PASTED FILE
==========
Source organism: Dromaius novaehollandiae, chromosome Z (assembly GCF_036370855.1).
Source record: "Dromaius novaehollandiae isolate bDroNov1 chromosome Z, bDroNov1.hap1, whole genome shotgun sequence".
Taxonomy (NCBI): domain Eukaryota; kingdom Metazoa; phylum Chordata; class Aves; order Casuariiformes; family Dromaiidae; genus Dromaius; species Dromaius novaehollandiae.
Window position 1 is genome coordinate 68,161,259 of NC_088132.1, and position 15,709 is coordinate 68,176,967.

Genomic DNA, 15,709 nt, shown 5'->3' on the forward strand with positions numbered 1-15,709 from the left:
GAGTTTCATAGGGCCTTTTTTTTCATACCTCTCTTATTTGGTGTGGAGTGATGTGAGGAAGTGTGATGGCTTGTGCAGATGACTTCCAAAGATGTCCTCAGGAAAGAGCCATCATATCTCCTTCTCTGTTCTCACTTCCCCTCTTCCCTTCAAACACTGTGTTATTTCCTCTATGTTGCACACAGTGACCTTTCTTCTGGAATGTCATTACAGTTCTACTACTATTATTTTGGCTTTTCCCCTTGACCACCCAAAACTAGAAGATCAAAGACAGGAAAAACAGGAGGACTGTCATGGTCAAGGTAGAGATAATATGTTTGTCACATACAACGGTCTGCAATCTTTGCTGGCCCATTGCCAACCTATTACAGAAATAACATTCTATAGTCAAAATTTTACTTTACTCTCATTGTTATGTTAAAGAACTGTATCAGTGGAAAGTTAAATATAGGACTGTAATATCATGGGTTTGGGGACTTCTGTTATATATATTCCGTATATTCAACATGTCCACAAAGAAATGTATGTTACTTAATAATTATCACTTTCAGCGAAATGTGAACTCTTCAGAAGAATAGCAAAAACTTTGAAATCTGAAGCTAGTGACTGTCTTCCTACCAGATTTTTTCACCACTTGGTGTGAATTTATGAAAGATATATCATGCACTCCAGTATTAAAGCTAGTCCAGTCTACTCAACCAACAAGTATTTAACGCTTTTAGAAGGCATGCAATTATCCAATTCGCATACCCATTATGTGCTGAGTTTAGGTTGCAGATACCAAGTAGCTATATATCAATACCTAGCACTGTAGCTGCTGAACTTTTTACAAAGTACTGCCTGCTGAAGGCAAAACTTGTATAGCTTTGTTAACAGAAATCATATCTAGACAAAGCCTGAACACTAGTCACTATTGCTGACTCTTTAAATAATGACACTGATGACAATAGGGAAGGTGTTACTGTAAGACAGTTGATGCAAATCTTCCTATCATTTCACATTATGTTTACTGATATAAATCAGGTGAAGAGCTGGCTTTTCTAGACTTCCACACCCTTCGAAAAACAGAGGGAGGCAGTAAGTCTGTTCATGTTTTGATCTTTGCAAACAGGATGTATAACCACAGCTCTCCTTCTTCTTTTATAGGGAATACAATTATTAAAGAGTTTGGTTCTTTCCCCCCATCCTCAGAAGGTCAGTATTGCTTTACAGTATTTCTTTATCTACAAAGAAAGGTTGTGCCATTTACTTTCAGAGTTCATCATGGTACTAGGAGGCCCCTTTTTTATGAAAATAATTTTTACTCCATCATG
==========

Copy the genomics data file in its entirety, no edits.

Source organism: Dromaius novaehollandiae, chromosome Z (assembly GCF_036370855.1).
Source record: "Dromaius novaehollandiae isolate bDroNov1 chromosome Z, bDroNov1.hap1, whole genome shotgun sequence".
Taxonomy (NCBI): domain Eukaryota; kingdom Metazoa; phylum Chordata; class Aves; order Casuariiformes; family Dromaiidae; genus Dromaius; species Dromaius novaehollandiae.
Window position 1 is genome coordinate 68,161,259 of NC_088132.1, and position 15,709 is coordinate 68,176,967.

Genomic DNA, 15,709 nt, shown 5'->3' on the forward strand with positions numbered 1-15,709 from the left:
GAGTTTCATAGGGCCTTTTTTTTCATACCTCTCTTATTTGGTGTGGAGTGATGTGAGGAAGTGTGATGGCTTGTGCAGATGACTTCCAAAGATGTCCTCAGGAAAGAGCCATCATATCTCCTTCTCTGTTCTCACTTCCCCTCTTCCCTTCAAACACTGTGTTATTTCCTCTATGTTGCACACAGTGACCTTTCTTCTGGAATGTCATTACAGTTCTACTACTATTATTTTGGCTTTTCCCCTTGACCACCCAAAACTAGAAGATCAAAGACAGGAAAAACAGGAGGACTGTCATGGTCAAGGTAGAGATAATATGTTTGTCACATACAACGGTCTGCAATCTTTGCTGGCCCATTGCCAACCTATTACAGAAATAACATTCTATAGTCAAAATTTTACTTTACTCTCATTGTTATGTTAAAGAACTGTATCAGTGGAAAGTTAAATATAGGACTGTAATATCATGGGTTTGGGGACTTCTGTTATATATATTCCGTATATTCAACATGTCCACAAAGAAATGTATGTTACTTAATAATTATCACTTTCAGCGAAATGTGAACTCTTCAGAAGAATAGCAAAAACTTTGAAATCTGAAGCTAGTGACTGTCTTCCTACCAGATTTTTTCACCACTTGGTGTGAATTTATGAAAGATATATCATGCACTCCAGTATTAAAGCTAGTCCAGTCTACTCAACCAACAAGTATTTAACGCTTTTAGAAGGCATGCAATTATCCAATTCGCATACCCATTATGTGCTGAGTTTAGGTTGCAGATACCAAGTAGCTATATATCAATACCTAGCACTGTAGCTGCTGAACTTTTTACAAAGTACTGCCTGCTGAAGGCAAAACTTGTATAGCTTTGTTAACAGAAATCATATCTAGACAAAGCCTGAACACTAGTCACTATTGCTGACTCTTTAAATAATGACACTGATGACAATAGGGAAGGTGTTACTGTAAGACAGTTGATGCAAATCTTCCTATCATTTCACATTATGTTTACTGATATAAATCAGGTGAAGAGCTGGCTTTTCTAGACTTCCACACCCTTCGAAAAACAGAGGGAGGCAGTAAGTCTGTTCATGTTTTGATCTTTGCAAACAGGATGTATAACCACAGCTCTCCTTCTTCTTTTATAGGGAATACAATTATTAAAGAGTTTGGTTCTTTCCCCCCATCCTCAGAAGGTCAGTATTGCTTTACAGTATTTCTTTATCTACAAAGAAAGGTTGTGCCATTTACTTTCAGAGTTCATCATGGTACTAGGAGGCCCCTTTTTTATGAAAATAATTTTTACTCCATCATG